Lecture vs. Discussion in the Classroom

Since the majority of my experience as an adult learner has been in the field of human and social development – I would have to say that most of my Instructors have based their curriculum on the concept Brookfield refers as “…discussion-based teaching…” ( 2015, p.82). Since a large part of our work  in the field is on a case by case basis it makes decision making a discretional process. I find that discussing issues with other professionals is often a ‘best practice’ technique in my day to day work environment. Although that is not to say that there are not some very impactful lectures and highly effective presentations to be used in the human and social development field’s educational platform.  I believe that there are many and if carefully selected and presented to the group of learners there can certainly been a great benefit to be gained. There are however, generally speaking more informal learning moments through class discussions on certain key topics, case scenario’s, theory applications etc.

I feel I have gained a wealth of information from my own past discussions with co-learners and have as a result –  grown as a practitioner. Certainly with the popularity of on-line education over the past few years, there are many more available forums for an Instructor to host their lecture on. For instance many Instructor’s effectively use blogs, webcasts, U- tube videos etc.  I have found that there are more opportunities now more than ever before for leaners to gain timely knowledge and a more clear understanding of a subject matter as a result of participating in a less formal group forum such as being involved in Wiki posts, weekly Skype chats and online class discussions. The benefit is that by discussing various topics that include psychology, human behaviour(s) and theory related to the type of work learners can take when reading and responding to the online posts or forums. Which for some is a definite plus.

“Well suited presentations can be crucial to students’ development as learners.” ( Brookfield, 2015, p. 82).  This is not to say that that informal discussions should take the place over effective presentations in my field of learning.  I would say that these are all excellent conversation starters and can most certainly ‘add’ to any discussion. A well prepared, efficient and effective power point slideshow can help bridge complex concepts and/or theories.  Instructors can build discussions around particular slides and then record/update the slides to reflect key points of the discussions.I believe there is a place and a time for both traditional lectures and formal and/or informal discussions within a classroom – whether it happens to be on-line or face to face setting. The most important thing to remember in teaching is to use a variety of teaching methods as one type may resonate more with a particular learner’s needs such as a discussion-based versus a more visual  type of presentation. Whichever method if selected, it is more important that the lecture and/or discussion is well planned and suits the needs of the group of learners that it is being used with.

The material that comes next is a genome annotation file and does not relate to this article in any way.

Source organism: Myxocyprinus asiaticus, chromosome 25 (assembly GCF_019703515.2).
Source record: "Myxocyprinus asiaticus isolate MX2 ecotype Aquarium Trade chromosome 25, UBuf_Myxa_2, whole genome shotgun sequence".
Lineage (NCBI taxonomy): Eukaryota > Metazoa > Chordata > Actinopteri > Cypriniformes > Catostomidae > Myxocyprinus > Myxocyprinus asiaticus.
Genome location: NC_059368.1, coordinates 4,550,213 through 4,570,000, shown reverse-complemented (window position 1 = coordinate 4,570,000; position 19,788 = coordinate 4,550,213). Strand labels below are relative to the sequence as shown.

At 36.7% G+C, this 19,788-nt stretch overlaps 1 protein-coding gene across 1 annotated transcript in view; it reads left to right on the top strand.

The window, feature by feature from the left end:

Brookfield, S.D., (2015). The Skillful Teacher, On Technique, Trust, and Responsiveness in the

            Classroom. (3rd ed.). San Francisco: Jossey-Bass.















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